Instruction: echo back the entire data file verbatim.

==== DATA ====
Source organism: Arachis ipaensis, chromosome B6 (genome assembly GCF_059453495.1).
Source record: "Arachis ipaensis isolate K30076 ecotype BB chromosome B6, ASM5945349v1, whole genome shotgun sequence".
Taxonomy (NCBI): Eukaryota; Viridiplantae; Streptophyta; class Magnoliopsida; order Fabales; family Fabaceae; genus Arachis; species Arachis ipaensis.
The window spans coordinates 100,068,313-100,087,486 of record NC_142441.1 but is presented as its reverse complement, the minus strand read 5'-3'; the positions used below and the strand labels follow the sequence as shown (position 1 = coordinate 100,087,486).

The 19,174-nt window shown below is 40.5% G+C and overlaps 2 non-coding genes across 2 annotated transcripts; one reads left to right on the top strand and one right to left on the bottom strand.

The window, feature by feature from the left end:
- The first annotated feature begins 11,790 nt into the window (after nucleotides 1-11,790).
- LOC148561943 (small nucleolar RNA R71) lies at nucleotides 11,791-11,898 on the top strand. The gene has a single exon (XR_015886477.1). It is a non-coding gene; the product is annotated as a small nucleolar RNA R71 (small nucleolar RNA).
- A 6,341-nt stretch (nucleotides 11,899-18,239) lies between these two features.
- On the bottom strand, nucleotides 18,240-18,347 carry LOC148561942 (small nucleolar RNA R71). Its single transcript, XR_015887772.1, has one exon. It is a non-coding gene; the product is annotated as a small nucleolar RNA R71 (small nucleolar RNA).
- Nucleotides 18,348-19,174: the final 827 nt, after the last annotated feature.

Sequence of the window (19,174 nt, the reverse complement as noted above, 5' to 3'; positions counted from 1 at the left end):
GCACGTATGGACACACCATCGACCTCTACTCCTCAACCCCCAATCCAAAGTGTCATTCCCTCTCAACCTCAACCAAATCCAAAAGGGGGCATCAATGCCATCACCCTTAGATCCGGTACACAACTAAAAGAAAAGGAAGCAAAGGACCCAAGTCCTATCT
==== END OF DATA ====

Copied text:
Source organism: Arachis ipaensis, chromosome B6 (genome assembly GCF_059453495.1).
Source record: "Arachis ipaensis isolate K30076 ecotype BB chromosome B6, ASM5945349v1, whole genome shotgun sequence".
Taxonomy (NCBI): Eukaryota; Viridiplantae; Streptophyta; class Magnoliopsida; order Fabales; family Fabaceae; genus Arachis; species Arachis ipaensis.
The window spans coordinates 100,068,313-100,087,486 of record NC_142441.1 but is presented as its reverse complement, the minus strand read 5'-3'; the positions used below and the strand labels follow the sequence as shown (position 1 = coordinate 100,087,486).

The 19,174-nt window shown below is 40.5% G+C and overlaps 2 non-coding genes across 2 annotated transcripts; one reads left to right on the top strand and one right to left on the bottom strand.

The window, feature by feature from the left end:
- The first annotated feature begins 11,790 nt into the window (after nucleotides 1-11,790).
- LOC148561943 (small nucleolar RNA R71) lies at nucleotides 11,791-11,898 on the top strand. The gene has a single exon (XR_015886477.1). It is a non-coding gene; the product is annotated as a small nucleolar RNA R71 (small nucleolar RNA).
- A 6,341-nt stretch (nucleotides 11,899-18,239) lies between these two features.
- On the bottom strand, nucleotides 18,240-18,347 carry LOC148561942 (small nucleolar RNA R71). Its single transcript, XR_015887772.1, has one exon. It is a non-coding gene; the product is annotated as a small nucleolar RNA R71 (small nucleolar RNA).
- Nucleotides 18,348-19,174: the final 827 nt, after the last annotated feature.

Sequence of the window (19,174 nt, the reverse complement as noted above, 5' to 3'; positions counted from 1 at the left end):
GCACGTATGGACACACCATCGACCTCTACTCCTCAACCCCCAATCCAAAGTGTCATTCCCTCTCAACCTCAACCAAATCCAAAAGGGGGCATCAATGCCATCACCCTTAGATCCGGTACACAACTAAAAGAAAAGGAAGCAAAGGACCCAAGTCCTATCT